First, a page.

Plan for North Yorkshire “Mayor”

Would include York with elections scheduled for 2022

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The York Council has revealed that it is in discussions with other local authorities in North Yorkshire about forming a “combined authority”. Government policy is to devolve some funding to regions but only if they agree to be governed by an elected Mayor.

West Yorkshire has a “combined authority” while South Yorkshire has already elected its own Mayor.

It seems that York may have little choice in the matter.

Details can be found by clicking here.

Consultation is promised prior to the Councils executive meeting on 23rd July. That meeting will apparently detail the Councils expectations of any deal. Council media releases refer to the, ludicrously titled, “big conversation” as the preferred conduit for resident comments (although there are no questions about devolution on the “on line” survey).

While more funding for the region would be welcome, the prospect of power being put into one persons hands in such a large an area as North Yorkshire will give many a sinking felling.

York extracted itself from the North Yorkshire County Council in 1997 in the hope that a unitary authority would be more sensitive to local priorities. The results have been mixed, partly as a result of the highly volatile local political scene.

The only current post which is in any way similar is that of the Police and Crime Commissioner (now incorporating fire) which has been a lamentable failure. The post is hopelessly remote, is not accountable in any real way and, so far, has attracted poorly qualified candidates. The current post-holder seems to have little empathy for the problems of York.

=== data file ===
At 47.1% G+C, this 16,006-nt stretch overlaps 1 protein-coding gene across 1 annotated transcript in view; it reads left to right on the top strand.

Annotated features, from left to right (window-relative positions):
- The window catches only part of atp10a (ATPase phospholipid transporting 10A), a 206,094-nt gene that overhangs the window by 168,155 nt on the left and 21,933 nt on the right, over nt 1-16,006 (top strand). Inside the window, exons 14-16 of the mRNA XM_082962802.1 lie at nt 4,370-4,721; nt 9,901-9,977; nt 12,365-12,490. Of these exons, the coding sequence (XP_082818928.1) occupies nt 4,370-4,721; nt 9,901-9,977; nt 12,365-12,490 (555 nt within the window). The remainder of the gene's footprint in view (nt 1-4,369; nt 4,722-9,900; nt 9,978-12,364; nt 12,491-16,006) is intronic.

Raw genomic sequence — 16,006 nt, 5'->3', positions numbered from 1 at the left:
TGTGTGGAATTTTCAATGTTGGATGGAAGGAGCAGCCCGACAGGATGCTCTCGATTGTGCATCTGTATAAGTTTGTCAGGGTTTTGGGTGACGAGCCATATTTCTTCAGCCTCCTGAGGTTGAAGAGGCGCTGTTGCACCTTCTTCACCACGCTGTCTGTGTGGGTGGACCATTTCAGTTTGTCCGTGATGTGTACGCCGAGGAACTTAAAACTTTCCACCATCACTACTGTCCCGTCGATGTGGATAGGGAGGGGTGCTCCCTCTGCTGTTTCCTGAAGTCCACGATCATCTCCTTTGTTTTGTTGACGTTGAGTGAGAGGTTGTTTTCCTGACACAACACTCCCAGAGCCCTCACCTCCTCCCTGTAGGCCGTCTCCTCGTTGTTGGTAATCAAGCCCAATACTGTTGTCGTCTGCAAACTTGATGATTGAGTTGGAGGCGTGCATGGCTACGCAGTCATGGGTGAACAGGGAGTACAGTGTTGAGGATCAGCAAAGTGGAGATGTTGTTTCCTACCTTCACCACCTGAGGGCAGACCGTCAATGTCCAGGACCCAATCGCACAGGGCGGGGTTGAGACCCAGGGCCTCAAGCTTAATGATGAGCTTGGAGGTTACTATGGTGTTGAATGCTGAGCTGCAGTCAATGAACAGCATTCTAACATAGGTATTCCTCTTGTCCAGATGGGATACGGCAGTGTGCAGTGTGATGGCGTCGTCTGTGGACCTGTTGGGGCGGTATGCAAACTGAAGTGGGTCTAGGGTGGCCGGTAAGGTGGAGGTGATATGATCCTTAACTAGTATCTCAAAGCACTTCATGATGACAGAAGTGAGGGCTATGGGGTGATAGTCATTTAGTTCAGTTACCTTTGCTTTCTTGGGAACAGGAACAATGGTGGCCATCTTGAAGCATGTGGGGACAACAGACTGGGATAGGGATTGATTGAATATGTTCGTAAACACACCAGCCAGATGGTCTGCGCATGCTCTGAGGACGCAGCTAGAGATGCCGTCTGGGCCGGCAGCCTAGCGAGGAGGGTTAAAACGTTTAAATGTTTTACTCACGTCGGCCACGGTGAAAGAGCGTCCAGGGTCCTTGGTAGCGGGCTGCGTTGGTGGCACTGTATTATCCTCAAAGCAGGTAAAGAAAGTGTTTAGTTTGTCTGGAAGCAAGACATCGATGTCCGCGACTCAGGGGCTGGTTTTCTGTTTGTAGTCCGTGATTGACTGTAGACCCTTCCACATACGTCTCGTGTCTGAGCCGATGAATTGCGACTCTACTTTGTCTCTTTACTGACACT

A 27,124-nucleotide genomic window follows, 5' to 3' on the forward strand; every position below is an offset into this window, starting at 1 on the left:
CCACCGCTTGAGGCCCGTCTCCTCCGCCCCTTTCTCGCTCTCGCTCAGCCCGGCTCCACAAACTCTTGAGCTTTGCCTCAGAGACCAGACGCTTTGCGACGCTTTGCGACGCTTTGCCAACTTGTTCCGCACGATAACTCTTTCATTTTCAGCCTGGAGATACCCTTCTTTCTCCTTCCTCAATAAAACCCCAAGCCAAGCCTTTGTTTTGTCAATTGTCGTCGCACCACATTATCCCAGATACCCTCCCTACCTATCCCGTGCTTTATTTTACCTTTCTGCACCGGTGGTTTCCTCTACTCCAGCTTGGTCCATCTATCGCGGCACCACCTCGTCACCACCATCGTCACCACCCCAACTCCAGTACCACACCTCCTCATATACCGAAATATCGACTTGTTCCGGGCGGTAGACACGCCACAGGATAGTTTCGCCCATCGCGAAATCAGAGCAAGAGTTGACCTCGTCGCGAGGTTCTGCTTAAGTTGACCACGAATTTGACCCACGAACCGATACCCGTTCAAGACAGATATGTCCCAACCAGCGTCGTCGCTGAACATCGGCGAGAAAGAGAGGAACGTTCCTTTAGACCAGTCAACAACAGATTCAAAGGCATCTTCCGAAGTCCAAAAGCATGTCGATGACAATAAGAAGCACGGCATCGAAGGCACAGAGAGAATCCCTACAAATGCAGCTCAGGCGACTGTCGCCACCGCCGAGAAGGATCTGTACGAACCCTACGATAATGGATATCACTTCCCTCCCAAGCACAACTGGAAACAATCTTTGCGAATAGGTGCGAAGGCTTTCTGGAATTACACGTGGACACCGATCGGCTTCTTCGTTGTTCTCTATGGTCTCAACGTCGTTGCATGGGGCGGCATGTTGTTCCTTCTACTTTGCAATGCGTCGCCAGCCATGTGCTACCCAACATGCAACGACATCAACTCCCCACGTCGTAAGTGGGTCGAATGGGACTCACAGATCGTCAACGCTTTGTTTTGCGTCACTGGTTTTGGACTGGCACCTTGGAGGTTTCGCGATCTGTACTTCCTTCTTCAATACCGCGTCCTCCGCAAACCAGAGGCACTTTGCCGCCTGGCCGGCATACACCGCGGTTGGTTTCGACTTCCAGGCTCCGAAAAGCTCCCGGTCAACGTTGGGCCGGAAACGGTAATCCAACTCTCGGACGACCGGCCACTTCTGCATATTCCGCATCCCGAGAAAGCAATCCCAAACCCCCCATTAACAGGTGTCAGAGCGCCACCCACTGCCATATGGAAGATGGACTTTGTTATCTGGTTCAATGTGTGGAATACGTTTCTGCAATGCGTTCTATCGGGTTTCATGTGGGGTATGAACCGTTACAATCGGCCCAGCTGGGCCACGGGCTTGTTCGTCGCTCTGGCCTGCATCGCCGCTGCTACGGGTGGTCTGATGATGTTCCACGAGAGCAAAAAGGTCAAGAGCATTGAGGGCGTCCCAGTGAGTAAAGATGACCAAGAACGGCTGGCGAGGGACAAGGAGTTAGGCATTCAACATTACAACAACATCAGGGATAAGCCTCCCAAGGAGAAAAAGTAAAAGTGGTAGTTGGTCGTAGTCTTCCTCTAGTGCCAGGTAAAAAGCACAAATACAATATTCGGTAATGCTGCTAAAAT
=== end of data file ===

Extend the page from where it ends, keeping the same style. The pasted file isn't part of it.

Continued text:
The PCC powers would probably transfer to any new Mayor.

All in all, the obsession national politicians have with the American “city boss” model is profoundly depressing. Decisions taken in Northallerton (or Craven) are unlikely to be any more sensitive to York concerns than those currently determined in Whitehall.

But it does look like this is where things are heading.

3 thoughts on “Plan for North Yorkshire “Mayor”

  1. Roger Pierce says:


    It’s a conundrum. Cambridge, Oxford and Norwich have thrived in a two-tier arrangements. York’s greatest successes may have been before 1996 when it’s boundaries were very tight. I like the concept of elected mayors. You would have made an excellent elected members. But checks and balances are important too.

    I think that the best but probably impossible solution would be for York to be included in West Yorkshire among other unitary authorities controlled variously by competing Labour and Lib-Dem parties. York’s economic and transport connectivity Is greater with Leeds than Northallerton et al.

    Perhaps the better solution may be one Yorkshire regional authority and one mayor in which York can ally itself with Leeds, Bradford, Wakefield, Huddersfield, Hull and Sheffield, Rotherham etc.

    I’d be interested in your views.


    • Certainly agree that if we are to have a Mayor, then one for the whole of Yorkshire would be preferable. I don’t think that is on the government agenda though.

      I fear that, after what happened with the PCC, we will get a fairly low level Tory placement, who will HQ in Northallerton using the excuse of utilising existing infrastructure and people resources.

      That would even worse than York being within the NYCC (as it was between 1973 ans 1996) when at least there was some public debate on options.

      I suspect that it is all a done deal.

      • Eddie Rodgers says:

        York, Selby, Harrogate and Barnsley were in the original plan for a Leeds city region mayor- but then those towns and cities believed they would have been overwhelmed by Leeds

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